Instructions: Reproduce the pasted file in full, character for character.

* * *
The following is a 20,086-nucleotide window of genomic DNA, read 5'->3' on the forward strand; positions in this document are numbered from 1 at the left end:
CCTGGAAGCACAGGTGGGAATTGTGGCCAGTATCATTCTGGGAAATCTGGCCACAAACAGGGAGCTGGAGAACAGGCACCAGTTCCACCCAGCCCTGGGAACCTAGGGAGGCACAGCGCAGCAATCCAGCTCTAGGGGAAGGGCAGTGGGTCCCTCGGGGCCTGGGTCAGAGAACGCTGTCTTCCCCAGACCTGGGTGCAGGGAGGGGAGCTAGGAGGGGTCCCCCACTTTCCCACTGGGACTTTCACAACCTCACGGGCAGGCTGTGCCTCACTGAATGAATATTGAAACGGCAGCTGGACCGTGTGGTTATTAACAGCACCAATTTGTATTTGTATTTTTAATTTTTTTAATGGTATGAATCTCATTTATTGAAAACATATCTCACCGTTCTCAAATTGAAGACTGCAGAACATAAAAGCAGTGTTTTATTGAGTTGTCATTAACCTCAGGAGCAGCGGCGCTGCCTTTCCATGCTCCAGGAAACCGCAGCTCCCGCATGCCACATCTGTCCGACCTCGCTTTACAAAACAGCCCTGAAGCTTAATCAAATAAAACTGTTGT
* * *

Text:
The following is a 20,086-nucleotide window of genomic DNA, read 5'->3' on the forward strand; positions in this document are numbered from 1 at the left end:
CCTGGAAGCACAGGTGGGAATTGTGGCCAGTATCATTCTGGGAAATCTGGCCACAAACAGGGAGCTGGAGAACAGGCACCAGTTCCACCCAGCCCTGGGAACCTAGGGAGGCACAGCGCAGCAATCCAGCTCTAGGGGAAGGGCAGTGGGTCCCTCGGGGCCTGGGTCAGAGAACGCTGTCTTCCCCAGACCTGGGTGCAGGGAGGGGAGCTAGGAGGGGTCCCCCACTTTCCCACTGGGACTTTCACAACCTCACGGGCAGGCTGTGCCTCACTGAATGAATATTGAAACGGCAGCTGGACCGTGTGGTTATTAACAGCACCAATTTGTATTTGTATTTTTAATTTTTTTAATGGTATGAATCTCATTTATTGAAAACATATCTCACCGTTCTCAAATTGAAGACTGCAGAACATAAAAGCAGTGTTTTATTGAGTTGTCATTAACCTCAGGAGCAGCGGCGCTGCCTTTCCATGCTCCAGGAAACCGCAGCTCCCGCATGCCACATCTGTCCGACCTCGCTTTACAAAACAGCCCTGAAGCTTAATCAAATAAAACTGTTGT